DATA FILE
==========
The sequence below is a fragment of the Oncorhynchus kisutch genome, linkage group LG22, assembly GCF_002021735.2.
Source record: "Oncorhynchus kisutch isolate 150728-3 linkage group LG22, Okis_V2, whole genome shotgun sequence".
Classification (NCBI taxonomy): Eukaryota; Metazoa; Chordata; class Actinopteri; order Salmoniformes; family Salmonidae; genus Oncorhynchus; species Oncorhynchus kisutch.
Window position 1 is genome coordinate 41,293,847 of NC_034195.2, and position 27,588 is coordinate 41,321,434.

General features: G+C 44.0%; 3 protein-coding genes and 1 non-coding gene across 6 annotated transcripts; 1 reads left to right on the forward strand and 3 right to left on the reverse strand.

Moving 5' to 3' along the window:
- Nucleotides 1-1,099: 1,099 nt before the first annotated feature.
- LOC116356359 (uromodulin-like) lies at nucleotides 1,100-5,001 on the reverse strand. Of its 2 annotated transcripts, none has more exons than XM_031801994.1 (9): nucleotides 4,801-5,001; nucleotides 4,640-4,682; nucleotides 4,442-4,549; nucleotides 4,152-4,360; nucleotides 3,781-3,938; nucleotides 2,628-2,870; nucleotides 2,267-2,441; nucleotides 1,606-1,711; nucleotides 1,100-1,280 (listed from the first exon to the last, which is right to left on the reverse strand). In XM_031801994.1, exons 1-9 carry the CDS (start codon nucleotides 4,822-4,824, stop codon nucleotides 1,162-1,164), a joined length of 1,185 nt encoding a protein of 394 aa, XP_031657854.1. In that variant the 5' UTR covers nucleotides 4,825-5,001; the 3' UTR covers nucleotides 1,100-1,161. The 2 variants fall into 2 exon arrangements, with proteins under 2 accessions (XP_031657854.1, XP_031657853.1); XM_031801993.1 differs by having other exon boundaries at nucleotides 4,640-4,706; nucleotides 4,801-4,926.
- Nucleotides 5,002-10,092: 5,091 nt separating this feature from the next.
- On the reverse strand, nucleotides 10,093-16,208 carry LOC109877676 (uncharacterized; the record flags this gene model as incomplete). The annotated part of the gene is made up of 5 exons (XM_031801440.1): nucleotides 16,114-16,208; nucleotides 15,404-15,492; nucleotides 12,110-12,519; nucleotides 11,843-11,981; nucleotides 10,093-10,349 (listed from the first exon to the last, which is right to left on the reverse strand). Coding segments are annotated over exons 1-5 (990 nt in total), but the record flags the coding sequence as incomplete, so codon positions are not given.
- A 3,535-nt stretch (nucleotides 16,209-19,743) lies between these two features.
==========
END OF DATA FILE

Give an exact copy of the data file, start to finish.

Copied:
The sequence below is a fragment of the Oncorhynchus kisutch genome, linkage group LG22, assembly GCF_002021735.2.
Source record: "Oncorhynchus kisutch isolate 150728-3 linkage group LG22, Okis_V2, whole genome shotgun sequence".
Classification (NCBI taxonomy): Eukaryota; Metazoa; Chordata; class Actinopteri; order Salmoniformes; family Salmonidae; genus Oncorhynchus; species Oncorhynchus kisutch.
Window position 1 is genome coordinate 41,293,847 of NC_034195.2, and position 27,588 is coordinate 41,321,434.

General features: G+C 44.0%; 3 protein-coding genes and 1 non-coding gene across 6 annotated transcripts; 1 reads left to right on the forward strand and 3 right to left on the reverse strand.

Moving 5' to 3' along the window:
- Nucleotides 1-1,099: 1,099 nt before the first annotated feature.
- LOC116356359 (uromodulin-like) lies at nucleotides 1,100-5,001 on the reverse strand. Of its 2 annotated transcripts, none has more exons than XM_031801994.1 (9): nucleotides 4,801-5,001; nucleotides 4,640-4,682; nucleotides 4,442-4,549; nucleotides 4,152-4,360; nucleotides 3,781-3,938; nucleotides 2,628-2,870; nucleotides 2,267-2,441; nucleotides 1,606-1,711; nucleotides 1,100-1,280 (listed from the first exon to the last, which is right to left on the reverse strand). In XM_031801994.1, exons 1-9 carry the CDS (start codon nucleotides 4,822-4,824, stop codon nucleotides 1,162-1,164), a joined length of 1,185 nt encoding a protein of 394 aa, XP_031657854.1. In that variant the 5' UTR covers nucleotides 4,825-5,001; the 3' UTR covers nucleotides 1,100-1,161. The 2 variants fall into 2 exon arrangements, with proteins under 2 accessions (XP_031657854.1, XP_031657853.1); XM_031801993.1 differs by having other exon boundaries at nucleotides 4,640-4,706; nucleotides 4,801-4,926.
- Nucleotides 5,002-10,092: 5,091 nt separating this feature from the next.
- On the reverse strand, nucleotides 10,093-16,208 carry LOC109877676 (uncharacterized; the record flags this gene model as incomplete). The annotated part of the gene is made up of 5 exons (XM_031801440.1): nucleotides 16,114-16,208; nucleotides 15,404-15,492; nucleotides 12,110-12,519; nucleotides 11,843-11,981; nucleotides 10,093-10,349 (listed from the first exon to the last, which is right to left on the reverse strand). Coding segments are annotated over exons 1-5 (990 nt in total), but the record flags the coding sequence as incomplete, so codon positions are not given.
- A 3,535-nt stretch (nucleotides 16,209-19,743) lies between these two features.